E represents the residue of a therapeutic agent to be delivered, optionally attached via a linking group L;
m=0, 1, 2 or 3, preferably 1;
p=0 or 2, preferably 0;
with the proviso that when m=1 then p=0)
or a salt thereof.
Preferred compounds of formula II include those wherein Z represents a group of the formula (CH2)nXH in which n=0, 1, 2 or 3, preferably 0; and X represents an oxygen or sulphur atom or, preferably, X represents a group of formula NY wherein Y represents a hydrogen atom or an alkyl group. Such compounds may act as “self-alkylating” systems.
Particularly preferred compounds of formula II are those wherein Z represents a group of the formula (CH2)nXH in which X represents an amino group;
R1 and R2 each represent alkoxy groups or, together with the intervening ring carbon atoms, R1 and R2 form a benzene ring;
R3, R4, R5 and R6 each represent hydrogen atoms; and
n=0, m=1 and p=0.
Alternatively, in relation to the compounds of formula II, particularly when Z is other than a group of the formula (CH2)nXH, reduction of the quinone to its hydroquinone form may facilitate an intramolecular cyclisation reaction via the hydroxy group present on the hydroquinone ring and subsequent elimination of the drug species. The resulting cyclic ether is non-cytotoxic.
Reaction scheme 1 below illustrates the preparation of a preferred bioreductive conjugate of formula II in which R1, R2 and Z are as hereinbefore defined. As will be seen, bioreductive activation of the conjugate results in the formation of a cyclic ether which is an analogue of vitamin E and non-cytotoxic.
Other preferred bioreductive conjugates in accordance with the invention include those compounds of formula III:
P and Q together with the intervening ring carbon atoms form a quinone or indoloquinone ring, a nitroaromatic, N-oxide or diazoaromatic compound, itself optionally substituted by one or more halogen atoms, or by one or more groups selected from R, OR, SR, NHR, NR2, CO2R and CONHR;
R1 represents a hydrogen or halogen atom, or a group R, OR, SR, NHR, NR2, CO2R or CONHR;
R3, R4 and R5 independently represent hydrogen atoms or an alkyl or alkenyl group;
each group R independently represents a hydrogen atom, an alkyl or alkenyl group;
E represents the residue of a therapeutic agent to be delivered, optionally attached via a linking group L);
or a salt thereof.
Preferred compounds of formula III are those wherein P and Q together with the intervening ring carbon atoms form a quinone or indoloquinone ring; and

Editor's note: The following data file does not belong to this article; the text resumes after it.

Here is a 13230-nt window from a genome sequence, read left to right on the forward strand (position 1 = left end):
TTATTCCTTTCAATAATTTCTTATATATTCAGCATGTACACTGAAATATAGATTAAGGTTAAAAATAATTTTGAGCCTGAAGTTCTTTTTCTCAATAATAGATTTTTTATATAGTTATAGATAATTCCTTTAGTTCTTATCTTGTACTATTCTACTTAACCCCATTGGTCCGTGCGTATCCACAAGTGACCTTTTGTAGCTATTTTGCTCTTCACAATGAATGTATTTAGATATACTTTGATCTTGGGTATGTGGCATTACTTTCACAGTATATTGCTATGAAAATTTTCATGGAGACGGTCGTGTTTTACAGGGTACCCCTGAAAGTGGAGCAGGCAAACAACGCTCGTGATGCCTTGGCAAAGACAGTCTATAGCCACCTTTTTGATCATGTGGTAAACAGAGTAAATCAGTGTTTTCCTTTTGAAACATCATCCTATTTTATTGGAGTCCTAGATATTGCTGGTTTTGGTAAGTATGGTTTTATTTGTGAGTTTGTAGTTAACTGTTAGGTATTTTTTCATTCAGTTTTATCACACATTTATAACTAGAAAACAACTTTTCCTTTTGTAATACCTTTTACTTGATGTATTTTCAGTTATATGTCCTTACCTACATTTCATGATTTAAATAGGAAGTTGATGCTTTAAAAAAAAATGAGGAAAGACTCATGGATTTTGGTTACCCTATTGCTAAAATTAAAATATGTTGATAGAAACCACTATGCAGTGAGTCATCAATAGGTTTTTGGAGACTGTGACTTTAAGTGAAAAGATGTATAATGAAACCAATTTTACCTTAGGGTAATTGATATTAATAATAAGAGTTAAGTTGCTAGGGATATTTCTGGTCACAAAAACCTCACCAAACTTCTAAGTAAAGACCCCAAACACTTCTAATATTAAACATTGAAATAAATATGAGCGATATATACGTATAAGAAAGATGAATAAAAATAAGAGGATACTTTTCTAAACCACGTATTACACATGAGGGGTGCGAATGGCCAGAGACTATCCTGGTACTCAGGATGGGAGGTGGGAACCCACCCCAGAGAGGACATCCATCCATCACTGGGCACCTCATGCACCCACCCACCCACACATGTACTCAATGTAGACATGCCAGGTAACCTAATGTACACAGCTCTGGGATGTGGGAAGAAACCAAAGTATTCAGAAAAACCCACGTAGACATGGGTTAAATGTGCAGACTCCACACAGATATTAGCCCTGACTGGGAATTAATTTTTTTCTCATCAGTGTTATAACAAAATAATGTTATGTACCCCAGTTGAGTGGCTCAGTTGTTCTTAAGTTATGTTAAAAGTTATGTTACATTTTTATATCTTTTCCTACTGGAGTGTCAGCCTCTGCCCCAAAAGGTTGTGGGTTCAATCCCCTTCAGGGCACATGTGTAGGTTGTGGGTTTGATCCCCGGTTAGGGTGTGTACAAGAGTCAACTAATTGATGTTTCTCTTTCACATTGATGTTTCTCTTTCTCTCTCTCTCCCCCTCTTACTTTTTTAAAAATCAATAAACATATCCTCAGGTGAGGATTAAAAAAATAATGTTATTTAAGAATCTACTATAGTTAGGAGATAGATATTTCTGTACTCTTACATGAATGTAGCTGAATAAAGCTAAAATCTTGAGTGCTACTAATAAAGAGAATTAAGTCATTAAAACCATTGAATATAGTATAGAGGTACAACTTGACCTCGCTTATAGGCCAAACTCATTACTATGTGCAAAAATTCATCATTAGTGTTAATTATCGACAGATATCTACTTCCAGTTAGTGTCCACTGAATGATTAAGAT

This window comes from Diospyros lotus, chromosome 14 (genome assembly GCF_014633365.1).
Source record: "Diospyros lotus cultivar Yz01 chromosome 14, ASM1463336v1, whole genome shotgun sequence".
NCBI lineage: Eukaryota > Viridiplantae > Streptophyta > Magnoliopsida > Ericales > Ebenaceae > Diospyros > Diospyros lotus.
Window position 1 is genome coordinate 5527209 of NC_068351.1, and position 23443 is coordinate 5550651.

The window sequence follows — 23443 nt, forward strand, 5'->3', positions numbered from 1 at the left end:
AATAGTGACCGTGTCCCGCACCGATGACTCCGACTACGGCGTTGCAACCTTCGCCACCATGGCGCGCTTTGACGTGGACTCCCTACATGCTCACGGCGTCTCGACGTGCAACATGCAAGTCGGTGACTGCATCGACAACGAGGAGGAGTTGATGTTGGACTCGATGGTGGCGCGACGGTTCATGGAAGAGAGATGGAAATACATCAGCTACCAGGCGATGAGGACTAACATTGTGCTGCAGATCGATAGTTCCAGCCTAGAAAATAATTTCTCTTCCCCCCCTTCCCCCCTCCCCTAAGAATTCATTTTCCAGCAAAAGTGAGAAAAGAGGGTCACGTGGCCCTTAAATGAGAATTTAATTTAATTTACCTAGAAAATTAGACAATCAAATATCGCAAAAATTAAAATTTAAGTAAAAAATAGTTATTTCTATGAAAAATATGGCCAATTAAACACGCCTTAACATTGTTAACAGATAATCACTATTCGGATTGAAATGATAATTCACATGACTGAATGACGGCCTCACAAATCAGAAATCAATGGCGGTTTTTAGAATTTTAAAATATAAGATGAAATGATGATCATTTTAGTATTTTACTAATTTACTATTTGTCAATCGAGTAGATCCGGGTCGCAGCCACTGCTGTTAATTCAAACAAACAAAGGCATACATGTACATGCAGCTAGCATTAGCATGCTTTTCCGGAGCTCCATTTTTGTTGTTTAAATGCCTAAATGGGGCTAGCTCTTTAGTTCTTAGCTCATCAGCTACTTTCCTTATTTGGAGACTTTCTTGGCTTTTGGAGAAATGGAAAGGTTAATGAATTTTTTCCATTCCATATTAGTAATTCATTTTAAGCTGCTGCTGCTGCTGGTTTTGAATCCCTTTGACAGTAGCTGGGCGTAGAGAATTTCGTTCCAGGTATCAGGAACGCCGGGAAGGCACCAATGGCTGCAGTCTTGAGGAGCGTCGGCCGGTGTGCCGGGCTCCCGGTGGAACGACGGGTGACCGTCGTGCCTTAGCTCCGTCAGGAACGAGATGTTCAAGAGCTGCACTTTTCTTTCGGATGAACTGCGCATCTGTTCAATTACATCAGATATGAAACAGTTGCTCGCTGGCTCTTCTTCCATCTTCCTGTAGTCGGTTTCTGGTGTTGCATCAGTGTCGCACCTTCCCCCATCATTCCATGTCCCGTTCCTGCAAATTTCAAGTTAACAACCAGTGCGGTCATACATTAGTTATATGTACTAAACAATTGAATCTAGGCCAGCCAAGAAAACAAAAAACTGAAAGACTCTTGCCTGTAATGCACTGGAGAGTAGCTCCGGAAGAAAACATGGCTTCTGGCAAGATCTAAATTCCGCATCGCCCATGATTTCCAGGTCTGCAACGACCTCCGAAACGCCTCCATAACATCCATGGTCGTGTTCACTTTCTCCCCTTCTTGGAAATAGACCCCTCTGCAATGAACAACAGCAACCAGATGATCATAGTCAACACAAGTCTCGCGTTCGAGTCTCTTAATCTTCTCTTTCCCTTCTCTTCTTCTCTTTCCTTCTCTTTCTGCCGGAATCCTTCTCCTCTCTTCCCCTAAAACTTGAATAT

R1, R3, R4 and R5 each represent hydrogen atoms or methyl groups.
To act as “self-alkylating” systems, the electron-rich heteroatom present in the reduced form of the ring system of the compounds of formula III should preferably be no more than 6 bonds from the carbon atom linked to the therapeutic agent, E.
Other preferred bioreductive conjugates in accordance with the invention include the compounds of formula IV:
S and T together with the intervening ring carbon atoms form a quinone or iminoquinone ring, a nitroaromatic or N-oxide, e.g. an aromatic N-oxide, compound, itself optionally substituted by one or more halogen atoms, or by one or more groups selected from R, OR, SR, NHR, NR2, CO2R and CONHR;
Z represents an alkyl, alkenyl, aryl or aralkyl group optionally carrying at least one OH, SH, NH2 or NHR6 group in which R6 is an alkyl group;
R7 represents an alkyl group, preferably C1-2 alkyl;
R3, R4 and R5 independently represent hydrogen atoms or an alkyl or alkenyl group;
each group R independently represents a hydrogen atom, an alkyl or alkenyl group;
q=0, 1, 2 or 3, preferably 0 or 1;
E represents the residue of a therapeutic agent to be delivered, optionally attached via a linking group L);
or a salt thereof.
Preferred compounds of formula IV are those in which S and T together with the intervening ring carbon atoms form a quinone or N-oxide compound;
R3, R4 and R5 each represent hydrogen atoms;
R7 is methyl;
Z represents a group of formula (CH2)nXH wherein X represents an oxygen or sulphur atom or, preferably, a group of formula NY in which Y represents a hydrogen atom or an alkyl group, and n=0, 1, 2 or 3; and
q=0 or 1.